rently covers 18.3% of the basin, the underbrush covers different models to simulate future or hypothetical scenarios
78.3%, and the urban areas cover 2.9%. This change in land based upon alterations to the land cover and the influence
cover resulted in an increase of 3.4% in the flow peak, in of these changes on the water resources of their respective
December 22, and it anticipated that the rise of the flow basins; this shows the usefulness of hydrological studies.

250   Page 12 of 14 Environmental Earth Sciences (2018) 77:250

Rainfall (mm) of 1989

Simulated Flow (m³/s) referring to the Rain of 1989 in 2015 Land Cover
Observed Flow (m³/s) of 1989
160 160
140 140
120 120
Flow Rate (m³s)

Rainfall (mm)
100 100
80 80
60 60
40 40
20 20
0 0

Fig. 8  Observed rainfall (mm) and flow (1989), and the simulated flow ­(m3/s), which refers to the rain from 1989 on the 2015 land cover, for the
period of December 10–30

Forests undoubtedly have an impact on the water balance, Conclusions

and therefore, on the discharges in basins. But this relation-
ship is not linear or predictable. Deforestation usually causes The results allowed the following inferences:
a reduction in the water yield, but the magnitude of this
reduction will depend on the natural characteristics of the • Modeling was satisfactory for calculating the river flow
basin. Also, the increase in flood peaks depends not only on in the Xopotó Basin. For the study to be replicated, only
deforestation but also on the intensity and the frequency of the data of the area of interest will be necessary, such
rainfall (Sahin and Hall 1996; Andréassian 2004). as the topography, pedology, land cover, runoff and the
In urban areas, the removal of natural vegetation and rainfall;
increase in impermeable areas can reduce infiltration; this • The tools used for this research are low in cost, which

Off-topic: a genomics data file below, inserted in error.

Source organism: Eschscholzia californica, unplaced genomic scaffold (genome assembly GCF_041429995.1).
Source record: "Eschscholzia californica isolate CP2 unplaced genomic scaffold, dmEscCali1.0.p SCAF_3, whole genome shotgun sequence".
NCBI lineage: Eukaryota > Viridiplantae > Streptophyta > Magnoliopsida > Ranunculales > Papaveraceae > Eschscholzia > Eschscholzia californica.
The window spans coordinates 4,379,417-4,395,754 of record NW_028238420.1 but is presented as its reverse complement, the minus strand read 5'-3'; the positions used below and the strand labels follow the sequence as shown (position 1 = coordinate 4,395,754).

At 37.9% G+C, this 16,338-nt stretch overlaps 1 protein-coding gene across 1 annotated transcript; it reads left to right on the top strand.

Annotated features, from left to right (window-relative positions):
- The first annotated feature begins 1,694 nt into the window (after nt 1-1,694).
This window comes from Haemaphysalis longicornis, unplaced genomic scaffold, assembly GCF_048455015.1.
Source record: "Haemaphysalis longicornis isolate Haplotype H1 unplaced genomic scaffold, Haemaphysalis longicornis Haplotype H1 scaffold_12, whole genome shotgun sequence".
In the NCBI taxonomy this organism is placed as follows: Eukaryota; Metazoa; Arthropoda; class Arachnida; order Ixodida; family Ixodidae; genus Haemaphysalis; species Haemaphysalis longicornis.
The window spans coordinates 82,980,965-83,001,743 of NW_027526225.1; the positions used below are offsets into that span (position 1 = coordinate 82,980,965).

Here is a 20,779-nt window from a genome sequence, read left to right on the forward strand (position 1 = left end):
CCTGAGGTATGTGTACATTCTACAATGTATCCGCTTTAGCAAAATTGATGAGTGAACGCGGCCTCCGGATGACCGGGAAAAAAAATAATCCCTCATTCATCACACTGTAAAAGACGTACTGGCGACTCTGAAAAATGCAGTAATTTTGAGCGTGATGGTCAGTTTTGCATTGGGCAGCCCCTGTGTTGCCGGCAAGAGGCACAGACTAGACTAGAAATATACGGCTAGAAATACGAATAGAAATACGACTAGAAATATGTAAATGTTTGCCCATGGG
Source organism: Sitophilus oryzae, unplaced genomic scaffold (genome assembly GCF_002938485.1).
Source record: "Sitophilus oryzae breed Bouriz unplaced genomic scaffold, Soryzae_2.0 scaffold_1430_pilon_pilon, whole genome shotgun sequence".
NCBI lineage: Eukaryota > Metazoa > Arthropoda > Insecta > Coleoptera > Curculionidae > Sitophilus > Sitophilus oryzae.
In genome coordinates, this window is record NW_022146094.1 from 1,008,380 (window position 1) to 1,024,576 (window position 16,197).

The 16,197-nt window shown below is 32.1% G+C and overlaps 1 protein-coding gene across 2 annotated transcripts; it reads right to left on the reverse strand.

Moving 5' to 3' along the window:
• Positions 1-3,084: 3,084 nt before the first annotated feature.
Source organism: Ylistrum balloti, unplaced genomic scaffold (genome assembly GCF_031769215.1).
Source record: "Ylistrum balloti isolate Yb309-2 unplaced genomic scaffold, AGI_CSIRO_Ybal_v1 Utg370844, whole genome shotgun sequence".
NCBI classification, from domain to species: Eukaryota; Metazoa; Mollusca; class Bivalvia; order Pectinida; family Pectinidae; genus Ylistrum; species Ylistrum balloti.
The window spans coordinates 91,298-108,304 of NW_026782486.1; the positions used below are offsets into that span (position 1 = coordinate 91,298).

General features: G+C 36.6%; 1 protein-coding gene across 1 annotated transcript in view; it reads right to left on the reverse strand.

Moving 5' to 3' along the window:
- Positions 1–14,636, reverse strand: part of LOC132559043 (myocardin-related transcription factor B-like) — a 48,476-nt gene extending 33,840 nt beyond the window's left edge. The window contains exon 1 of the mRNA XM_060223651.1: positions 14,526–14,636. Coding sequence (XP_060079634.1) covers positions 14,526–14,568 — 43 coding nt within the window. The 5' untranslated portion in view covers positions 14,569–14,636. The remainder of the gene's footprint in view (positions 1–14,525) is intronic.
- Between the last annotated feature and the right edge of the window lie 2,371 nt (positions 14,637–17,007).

reduces the time of concentration, increases runoff and flow facilitates the application of this type of modeling to
peaks, causing problems such as flooding, which leads to watershed planning;
serious socioeconomic problems (Weng 2001; Kumar et al. • Decreasing arboreal vegetation and increasing under-
2013; Zare et al. 2016). brush and urban areas evidently leads to an increase flow
This is the first study that addresses hydrological mod- peaks at the mouth of the Xopotó River. The simulation
eling and flow impacts due to land cover changes in the of rainfall during the year 1989 on the land cover from
Xopotó Basin. Thus, to improve the results of the hydro- 2015 shows that an event with a greater time of return
logical modeling in the basin, it is necessary to increase the has the potential to raise the flow peak and to reduce the
number of pluviometric and fluviometric stations along the concentration time in the Xopotó River;
sub-basins. Then, it will be possible to perform simulations • The model was found to be satisfactory when compared
with smaller uncertainties in relation to the values of the to the observed data even considering the small data-
calibrated parameters, which would present more symmetric base that was used. An increase in fluviometric stations,
values. Consequently, the errors related to the comparison of including along the Xopotó River’s tributaries, as well
the observed and simulated values during the calibration and as inserting pluviometric stations in the basin, would
validation processes will be reduced, which would result in improve the results of the model and the related uncer-
the increase in coefficients such as the Nash–Sutcliffe (NSE) tainties;
coefficient. • The model can be used by government agencies to simu-
In addition, long-term field studies are required for spe- late scenarios to predict the future impact of land cover
cific micro-catchments in the Xopotó Basin to assess hydro- on hydrological processes. In this way, programs related
logical and even sedimentological responses to changes in to flood risks can be more efficiently managed. There-
the land cover. However, it takes time to obtain reliable fore, it is extremely important to increase the number of
results. monitoring stations in the studied basin.

Environmental Earth Sciences (2018) 77:250 Page 13 of 14  250